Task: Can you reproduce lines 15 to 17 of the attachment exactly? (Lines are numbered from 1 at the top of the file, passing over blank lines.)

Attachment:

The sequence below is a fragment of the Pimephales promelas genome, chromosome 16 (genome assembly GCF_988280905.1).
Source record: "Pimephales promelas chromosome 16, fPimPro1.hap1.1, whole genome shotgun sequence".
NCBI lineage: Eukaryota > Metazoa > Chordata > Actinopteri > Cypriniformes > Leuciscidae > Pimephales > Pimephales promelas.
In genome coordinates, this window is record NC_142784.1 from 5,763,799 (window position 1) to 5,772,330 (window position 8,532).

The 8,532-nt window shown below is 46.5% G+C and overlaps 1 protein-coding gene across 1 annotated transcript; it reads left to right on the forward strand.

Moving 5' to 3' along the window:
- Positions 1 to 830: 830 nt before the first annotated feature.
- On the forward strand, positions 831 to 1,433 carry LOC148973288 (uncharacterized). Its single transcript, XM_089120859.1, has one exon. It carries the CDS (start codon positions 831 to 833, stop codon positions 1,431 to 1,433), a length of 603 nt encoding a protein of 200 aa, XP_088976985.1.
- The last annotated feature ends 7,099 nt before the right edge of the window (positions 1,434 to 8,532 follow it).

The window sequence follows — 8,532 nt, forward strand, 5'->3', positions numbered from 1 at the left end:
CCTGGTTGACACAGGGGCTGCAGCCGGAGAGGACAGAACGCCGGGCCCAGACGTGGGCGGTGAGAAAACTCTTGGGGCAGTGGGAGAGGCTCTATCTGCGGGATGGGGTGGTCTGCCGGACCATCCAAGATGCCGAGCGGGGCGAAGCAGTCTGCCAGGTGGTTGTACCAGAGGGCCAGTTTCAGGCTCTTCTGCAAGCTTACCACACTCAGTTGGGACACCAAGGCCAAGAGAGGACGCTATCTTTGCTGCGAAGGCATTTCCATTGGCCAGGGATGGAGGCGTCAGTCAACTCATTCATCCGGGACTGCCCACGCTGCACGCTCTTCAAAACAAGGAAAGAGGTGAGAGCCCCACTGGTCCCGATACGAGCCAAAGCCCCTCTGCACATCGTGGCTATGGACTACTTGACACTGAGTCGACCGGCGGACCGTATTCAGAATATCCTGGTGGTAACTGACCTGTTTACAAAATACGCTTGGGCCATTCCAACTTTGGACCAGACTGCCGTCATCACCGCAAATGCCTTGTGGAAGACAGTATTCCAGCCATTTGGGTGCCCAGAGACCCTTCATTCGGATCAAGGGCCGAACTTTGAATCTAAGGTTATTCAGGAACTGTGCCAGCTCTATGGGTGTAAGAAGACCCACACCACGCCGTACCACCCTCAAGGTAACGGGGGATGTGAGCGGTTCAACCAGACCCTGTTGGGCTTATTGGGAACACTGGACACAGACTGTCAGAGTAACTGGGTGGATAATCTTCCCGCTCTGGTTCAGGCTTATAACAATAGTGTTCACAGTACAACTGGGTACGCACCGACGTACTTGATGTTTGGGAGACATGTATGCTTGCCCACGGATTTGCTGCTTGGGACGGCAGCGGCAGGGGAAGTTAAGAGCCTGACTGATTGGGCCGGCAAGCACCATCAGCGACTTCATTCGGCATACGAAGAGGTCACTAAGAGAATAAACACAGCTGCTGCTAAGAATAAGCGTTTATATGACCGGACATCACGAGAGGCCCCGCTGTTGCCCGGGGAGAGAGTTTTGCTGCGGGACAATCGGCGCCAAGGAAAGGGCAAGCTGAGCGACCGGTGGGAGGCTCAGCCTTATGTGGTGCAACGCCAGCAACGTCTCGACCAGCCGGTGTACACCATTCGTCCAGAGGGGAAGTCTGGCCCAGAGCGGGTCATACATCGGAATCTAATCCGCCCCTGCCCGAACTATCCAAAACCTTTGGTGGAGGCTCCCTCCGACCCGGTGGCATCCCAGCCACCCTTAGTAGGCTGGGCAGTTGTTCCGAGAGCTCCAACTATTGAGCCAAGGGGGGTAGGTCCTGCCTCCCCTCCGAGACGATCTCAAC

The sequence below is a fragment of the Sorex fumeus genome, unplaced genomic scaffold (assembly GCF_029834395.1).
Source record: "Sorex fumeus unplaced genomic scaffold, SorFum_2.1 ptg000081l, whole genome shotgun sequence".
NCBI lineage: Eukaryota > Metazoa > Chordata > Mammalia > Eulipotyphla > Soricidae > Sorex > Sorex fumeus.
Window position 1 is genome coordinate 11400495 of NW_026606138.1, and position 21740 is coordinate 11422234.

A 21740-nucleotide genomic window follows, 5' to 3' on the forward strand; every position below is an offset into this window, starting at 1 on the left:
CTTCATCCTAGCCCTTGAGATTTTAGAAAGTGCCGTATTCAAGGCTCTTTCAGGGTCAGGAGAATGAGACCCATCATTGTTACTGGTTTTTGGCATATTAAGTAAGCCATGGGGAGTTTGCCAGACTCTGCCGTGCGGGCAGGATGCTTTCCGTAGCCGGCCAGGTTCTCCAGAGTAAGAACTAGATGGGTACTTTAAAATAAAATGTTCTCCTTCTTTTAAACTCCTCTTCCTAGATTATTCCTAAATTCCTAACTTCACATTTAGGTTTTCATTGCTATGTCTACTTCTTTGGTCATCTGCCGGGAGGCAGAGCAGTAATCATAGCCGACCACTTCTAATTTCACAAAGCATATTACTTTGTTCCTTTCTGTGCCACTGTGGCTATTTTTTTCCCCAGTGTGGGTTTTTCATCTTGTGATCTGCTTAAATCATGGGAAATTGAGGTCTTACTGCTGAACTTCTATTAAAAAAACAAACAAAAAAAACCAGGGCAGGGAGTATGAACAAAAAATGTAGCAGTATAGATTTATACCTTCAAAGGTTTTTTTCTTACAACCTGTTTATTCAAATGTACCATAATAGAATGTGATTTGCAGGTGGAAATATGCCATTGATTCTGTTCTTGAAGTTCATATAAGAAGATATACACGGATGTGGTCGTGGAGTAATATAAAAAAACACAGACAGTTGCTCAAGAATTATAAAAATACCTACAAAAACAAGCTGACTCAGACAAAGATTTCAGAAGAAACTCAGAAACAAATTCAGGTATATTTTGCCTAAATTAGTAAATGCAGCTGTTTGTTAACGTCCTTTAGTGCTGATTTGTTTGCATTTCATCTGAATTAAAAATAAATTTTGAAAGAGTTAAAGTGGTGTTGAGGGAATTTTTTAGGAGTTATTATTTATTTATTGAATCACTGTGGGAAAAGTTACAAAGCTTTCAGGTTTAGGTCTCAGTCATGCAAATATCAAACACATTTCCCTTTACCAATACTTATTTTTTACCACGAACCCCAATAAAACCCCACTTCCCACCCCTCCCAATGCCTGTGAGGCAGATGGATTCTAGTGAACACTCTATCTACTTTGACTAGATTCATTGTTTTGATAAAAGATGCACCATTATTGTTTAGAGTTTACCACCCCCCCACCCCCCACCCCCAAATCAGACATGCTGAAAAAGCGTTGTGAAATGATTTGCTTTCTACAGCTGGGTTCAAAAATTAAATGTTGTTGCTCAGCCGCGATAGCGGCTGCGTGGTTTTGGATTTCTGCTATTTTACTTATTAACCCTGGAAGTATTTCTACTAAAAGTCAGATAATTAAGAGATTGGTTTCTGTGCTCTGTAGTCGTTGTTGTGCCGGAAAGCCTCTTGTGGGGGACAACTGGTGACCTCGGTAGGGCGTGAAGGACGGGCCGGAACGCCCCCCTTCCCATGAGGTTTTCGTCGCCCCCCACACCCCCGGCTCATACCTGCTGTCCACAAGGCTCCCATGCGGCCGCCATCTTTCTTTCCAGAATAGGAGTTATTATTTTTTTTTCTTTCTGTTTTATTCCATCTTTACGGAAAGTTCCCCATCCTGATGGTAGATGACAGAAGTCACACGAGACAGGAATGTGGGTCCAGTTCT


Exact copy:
Window position 1 is genome coordinate 11400495 of NW_026606138.1, and position 21740 is coordinate 11422234.

A 21740-nucleotide genomic window follows, 5' to 3' on the forward strand; every position below is an offset into this window, starting at 1 on the left:
CTTCATCCTAGCCCTTGAGATTTTAGAAAGTGCCGTATTCAAGGCTCTTTCAGGGTCAGGAGAATGAGACCCATCATTGTTACTGGTTTTTGGCATATTAAGTAAGCCATGGGGAGTTTGCCAGACTCTGCCGTGCGGGCAGGATGCTTTCCGTAGCCGGCCAGGTTCTCCAGAGTAAGAACTAGATGGGTACTTTAAAATAAAATGTTCTCCTTCTTTTAAACTCCTCTTCCTAGATTATTCCTAAATTCCTAACTTCACATTTAGGTTTTCATTGCTATGTCTACTTCTTTGGTCATCTGCCGGGAGGCAGAGCAGTAATCATAGCCGACCACTTCTAATTTCACAAAGCATATTACTTTGTTCCTTTCTGTGCCACTGTGGCTATTTTTTTCCCCAGTGTGGGTTTTTCATCTTGTGATCTGCTTAAATCATGGGAAATTGAGGTCTTACTGCTGAACTTCTATTAAAAAAACAAACAAAAAAAACCAGGGCAGGGAGTATGAACAAAAAATGTAGCAGTATAGATTTATACCTTCAAAGGTTTTTTTCTTACAACCTGTTTATTCAAATGTACCATAATAGAATGTGATTTGCAGGTGGAAATATGCCATTGATTCTGTTCTTGAAGTTCATATAAGAAGATATACACGGATGTGGTCGTGGAGTAATATAAAAAAACACAGACAGTTGCTCAAGAATTATAAAAATACCTACAAAAACAAGCTGACTCAGACAAAGATTTCAGAAGAAACTCAGAAACAAATTCAGGTATATTTTGCCTAAATTAGTAAATGCAGCTGTTTGTTAACGTCCTTTAGTGCTGATTTGTTTGCATTTCATCTGAATTAAAAATAAATTTTGAAAGAGTTAAAGTGGTGTTGAGGGAATTTTTTAGGAGTTATTATTTATTTATTGAATCACTGTGGGAAAAGTTACAAAGCTTTCAGGTTTAGGTCTCAGTCATGCAAATATCAAACACATTTCCCTTTACCAATACTTATTTTTTACCACGAACCCCAATAAAACCCCACTTCCCACCCCTCCCAATGCCTGTGAGGCAGATGGATTCTAGTGAACACTCTATCTACTTTGACTAGATTCATTGTTTTGATAAAAGATGCACCATTATTGTTTAGAGTTTACCACCCCCCCACCCCCCACCCCCAAATCAGACATGCTGAAAAAGCGTTGTGAAATGATTTGCTTTCTACAGCTGGGTTCAAAAATTAAATGTTGTTGCTCAGCCGCGATAGCGGCTGCGTGGTTTTGGATTTCTGCTATTTTACTTATTAACCCTGGAAGTATTTCTACTAAAAGTCAGATAATTAAGAGATTGGTTTCTGTGCTCTGTAGTCGTTGTTGTGCCGGAAAGCCTCTTGTGGGGGACAACTGGTGACCTCGGTAGGGCGTGAAGGACGGGCCGGAACGCCCCCCTTCCCATGAGGTTTTCGTCGCCCCCCACACCCCCGGCTCATACCTGCTGTCCACAAGGCTCCCATGCGGCCGCCATCTTTCTTTCCAGAATAGGAGTTATTATTTTTTTTTCTTTCTGTTTTATTCCATCTTTACGGAAAGTTCCCCATCCTGATGGTAGATGACAGAAGTCACACGAGACAGGAATGTGGGTCCAGTTCT